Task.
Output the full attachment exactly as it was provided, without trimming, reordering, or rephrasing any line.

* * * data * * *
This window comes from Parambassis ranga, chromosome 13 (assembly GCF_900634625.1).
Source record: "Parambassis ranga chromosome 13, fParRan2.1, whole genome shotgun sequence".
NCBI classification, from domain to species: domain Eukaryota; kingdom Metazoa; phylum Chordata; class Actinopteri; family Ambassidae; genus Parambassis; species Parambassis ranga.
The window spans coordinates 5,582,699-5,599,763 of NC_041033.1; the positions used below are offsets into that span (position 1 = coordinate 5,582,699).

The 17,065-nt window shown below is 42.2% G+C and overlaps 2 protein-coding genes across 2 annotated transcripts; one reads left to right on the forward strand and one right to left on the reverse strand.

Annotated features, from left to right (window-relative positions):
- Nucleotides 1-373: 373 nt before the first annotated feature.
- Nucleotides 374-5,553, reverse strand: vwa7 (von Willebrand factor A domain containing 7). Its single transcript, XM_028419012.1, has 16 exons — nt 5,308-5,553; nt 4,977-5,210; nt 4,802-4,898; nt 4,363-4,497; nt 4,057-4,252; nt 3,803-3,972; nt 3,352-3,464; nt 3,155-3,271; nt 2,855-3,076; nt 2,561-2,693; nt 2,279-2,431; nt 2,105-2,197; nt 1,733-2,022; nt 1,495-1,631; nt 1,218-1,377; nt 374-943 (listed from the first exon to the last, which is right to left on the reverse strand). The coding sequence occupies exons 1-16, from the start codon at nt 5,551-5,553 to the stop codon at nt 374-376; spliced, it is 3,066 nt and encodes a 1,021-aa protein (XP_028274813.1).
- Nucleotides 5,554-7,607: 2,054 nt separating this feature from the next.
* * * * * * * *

This window comes from Parambassis ranga, chromosome 13 (assembly GCF_900634625.1).
Source record: "Parambassis ranga chromosome 13, fParRan2.1, whole genome shotgun sequence".
NCBI classification, from domain to species: domain Eukaryota; kingdom Metazoa; phylum Chordata; class Actinopteri; family Ambassidae; genus Parambassis; species Parambassis ranga.
The window spans coordinates 5,582,699-5,599,763 of NC_041033.1; the positions used below are offsets into that span (position 1 = coordinate 5,582,699).

The 17,065-nt window shown below is 42.2% G+C and overlaps 2 protein-coding genes across 2 annotated transcripts; one reads left to right on the forward strand and one right to left on the reverse strand.

Annotated features, from left to right (window-relative positions):
- Nucleotides 1-373: 373 nt before the first annotated feature.
- Nucleotides 374-5,553, reverse strand: vwa7 (von Willebrand factor A domain containing 7). Its single transcript, XM_028419012.1, has 16 exons — nt 5,308-5,553; nt 4,977-5,210; nt 4,802-4,898; nt 4,363-4,497; nt 4,057-4,252; nt 3,803-3,972; nt 3,352-3,464; nt 3,155-3,271; nt 2,855-3,076; nt 2,561-2,693; nt 2,279-2,431; nt 2,105-2,197; nt 1,733-2,022; nt 1,495-1,631; nt 1,218-1,377; nt 374-943 (listed from the first exon to the last, which is right to left on the reverse strand). The coding sequence occupies exons 1-16, from the start codon at nt 5,551-5,553 to the stop codon at nt 374-376; spliced, it is 3,066 nt and encodes a 1,021-aa protein (XP_028274813.1).
- Nucleotides 5,554-7,607: 2,054 nt separating this feature from the next.